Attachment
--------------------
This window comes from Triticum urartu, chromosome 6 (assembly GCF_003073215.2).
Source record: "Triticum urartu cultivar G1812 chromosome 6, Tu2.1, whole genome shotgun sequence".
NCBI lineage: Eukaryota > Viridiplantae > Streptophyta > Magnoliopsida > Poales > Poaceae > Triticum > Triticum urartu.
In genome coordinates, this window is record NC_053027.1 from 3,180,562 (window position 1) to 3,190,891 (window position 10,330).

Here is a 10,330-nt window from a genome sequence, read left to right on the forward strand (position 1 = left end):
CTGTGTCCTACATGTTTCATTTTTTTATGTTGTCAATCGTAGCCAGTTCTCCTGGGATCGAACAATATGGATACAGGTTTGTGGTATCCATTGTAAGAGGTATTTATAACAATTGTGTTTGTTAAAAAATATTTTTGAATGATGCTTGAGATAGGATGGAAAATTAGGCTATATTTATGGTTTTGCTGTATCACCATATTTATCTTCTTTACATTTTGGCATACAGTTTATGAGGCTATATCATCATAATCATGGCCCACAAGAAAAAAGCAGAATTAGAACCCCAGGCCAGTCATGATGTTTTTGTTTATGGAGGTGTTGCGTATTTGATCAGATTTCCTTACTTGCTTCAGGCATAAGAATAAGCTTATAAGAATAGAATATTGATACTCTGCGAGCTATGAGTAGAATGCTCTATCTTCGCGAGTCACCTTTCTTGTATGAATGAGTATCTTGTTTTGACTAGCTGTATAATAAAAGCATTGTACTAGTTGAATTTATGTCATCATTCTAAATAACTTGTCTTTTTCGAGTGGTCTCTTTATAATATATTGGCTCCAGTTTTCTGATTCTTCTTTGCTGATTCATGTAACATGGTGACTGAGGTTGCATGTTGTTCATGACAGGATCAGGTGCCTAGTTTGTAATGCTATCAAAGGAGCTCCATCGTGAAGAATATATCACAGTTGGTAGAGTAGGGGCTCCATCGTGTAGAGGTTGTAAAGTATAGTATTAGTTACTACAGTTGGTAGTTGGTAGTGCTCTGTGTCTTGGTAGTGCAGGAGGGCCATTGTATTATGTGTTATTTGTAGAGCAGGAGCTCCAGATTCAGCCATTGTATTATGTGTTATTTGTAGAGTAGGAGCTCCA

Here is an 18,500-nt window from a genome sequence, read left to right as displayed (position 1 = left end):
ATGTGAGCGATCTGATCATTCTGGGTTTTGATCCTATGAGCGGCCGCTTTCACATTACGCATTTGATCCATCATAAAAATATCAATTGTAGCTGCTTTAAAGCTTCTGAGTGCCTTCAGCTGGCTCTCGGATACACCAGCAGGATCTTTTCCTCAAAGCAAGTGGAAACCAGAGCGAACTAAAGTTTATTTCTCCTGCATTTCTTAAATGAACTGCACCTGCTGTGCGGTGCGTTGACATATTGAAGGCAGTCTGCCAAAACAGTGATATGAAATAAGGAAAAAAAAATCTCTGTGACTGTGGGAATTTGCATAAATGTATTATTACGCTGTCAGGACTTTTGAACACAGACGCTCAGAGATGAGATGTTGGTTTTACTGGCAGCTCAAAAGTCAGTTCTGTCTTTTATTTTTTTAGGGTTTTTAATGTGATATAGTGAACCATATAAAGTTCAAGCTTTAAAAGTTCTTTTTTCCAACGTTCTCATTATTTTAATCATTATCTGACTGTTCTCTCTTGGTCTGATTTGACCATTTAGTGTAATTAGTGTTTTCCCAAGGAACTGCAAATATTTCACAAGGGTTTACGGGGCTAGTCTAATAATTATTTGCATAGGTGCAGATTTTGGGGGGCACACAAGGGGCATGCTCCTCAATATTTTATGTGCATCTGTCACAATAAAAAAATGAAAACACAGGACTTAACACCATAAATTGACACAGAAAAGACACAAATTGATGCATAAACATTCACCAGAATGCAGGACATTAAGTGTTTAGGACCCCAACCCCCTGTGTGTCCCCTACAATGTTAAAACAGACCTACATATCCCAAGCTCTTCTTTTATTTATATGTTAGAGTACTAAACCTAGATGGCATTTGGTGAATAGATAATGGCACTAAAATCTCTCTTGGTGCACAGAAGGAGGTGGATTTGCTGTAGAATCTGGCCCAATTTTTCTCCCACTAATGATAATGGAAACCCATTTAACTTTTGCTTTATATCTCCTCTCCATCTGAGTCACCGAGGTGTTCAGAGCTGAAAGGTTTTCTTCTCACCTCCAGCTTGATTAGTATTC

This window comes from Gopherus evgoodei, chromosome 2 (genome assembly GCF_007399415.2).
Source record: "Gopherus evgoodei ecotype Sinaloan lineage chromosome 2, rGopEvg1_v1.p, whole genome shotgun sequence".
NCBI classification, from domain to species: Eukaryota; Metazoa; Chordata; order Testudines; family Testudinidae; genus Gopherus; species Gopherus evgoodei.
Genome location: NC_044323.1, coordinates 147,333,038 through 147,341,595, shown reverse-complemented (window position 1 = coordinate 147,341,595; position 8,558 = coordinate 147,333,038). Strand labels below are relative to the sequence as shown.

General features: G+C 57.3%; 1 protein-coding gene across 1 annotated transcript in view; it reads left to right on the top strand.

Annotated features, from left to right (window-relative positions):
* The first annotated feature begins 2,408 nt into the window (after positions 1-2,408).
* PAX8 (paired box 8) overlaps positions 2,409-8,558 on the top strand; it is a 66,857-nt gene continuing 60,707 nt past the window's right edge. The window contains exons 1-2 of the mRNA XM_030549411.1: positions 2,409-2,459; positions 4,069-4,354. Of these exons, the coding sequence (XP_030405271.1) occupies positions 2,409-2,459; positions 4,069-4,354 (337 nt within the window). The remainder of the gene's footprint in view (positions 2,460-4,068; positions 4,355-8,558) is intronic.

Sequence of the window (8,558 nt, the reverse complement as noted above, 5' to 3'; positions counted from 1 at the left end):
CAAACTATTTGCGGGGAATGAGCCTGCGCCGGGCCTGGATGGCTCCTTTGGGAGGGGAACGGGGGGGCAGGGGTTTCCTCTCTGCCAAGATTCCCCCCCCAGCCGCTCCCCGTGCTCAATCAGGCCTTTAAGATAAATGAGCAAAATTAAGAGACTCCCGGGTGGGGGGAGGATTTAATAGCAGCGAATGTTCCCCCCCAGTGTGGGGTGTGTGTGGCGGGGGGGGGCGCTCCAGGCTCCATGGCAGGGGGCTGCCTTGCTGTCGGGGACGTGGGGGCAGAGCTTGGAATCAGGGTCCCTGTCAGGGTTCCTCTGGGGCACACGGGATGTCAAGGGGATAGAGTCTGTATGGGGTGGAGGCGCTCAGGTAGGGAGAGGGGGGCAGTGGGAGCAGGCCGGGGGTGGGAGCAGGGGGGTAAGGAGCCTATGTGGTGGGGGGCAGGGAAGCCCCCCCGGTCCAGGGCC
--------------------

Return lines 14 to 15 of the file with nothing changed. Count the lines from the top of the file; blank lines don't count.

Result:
Annotated features, from left to right (window-relative positions):
* The first annotated feature begins 2,408 nt into the window (after positions 1-2,408).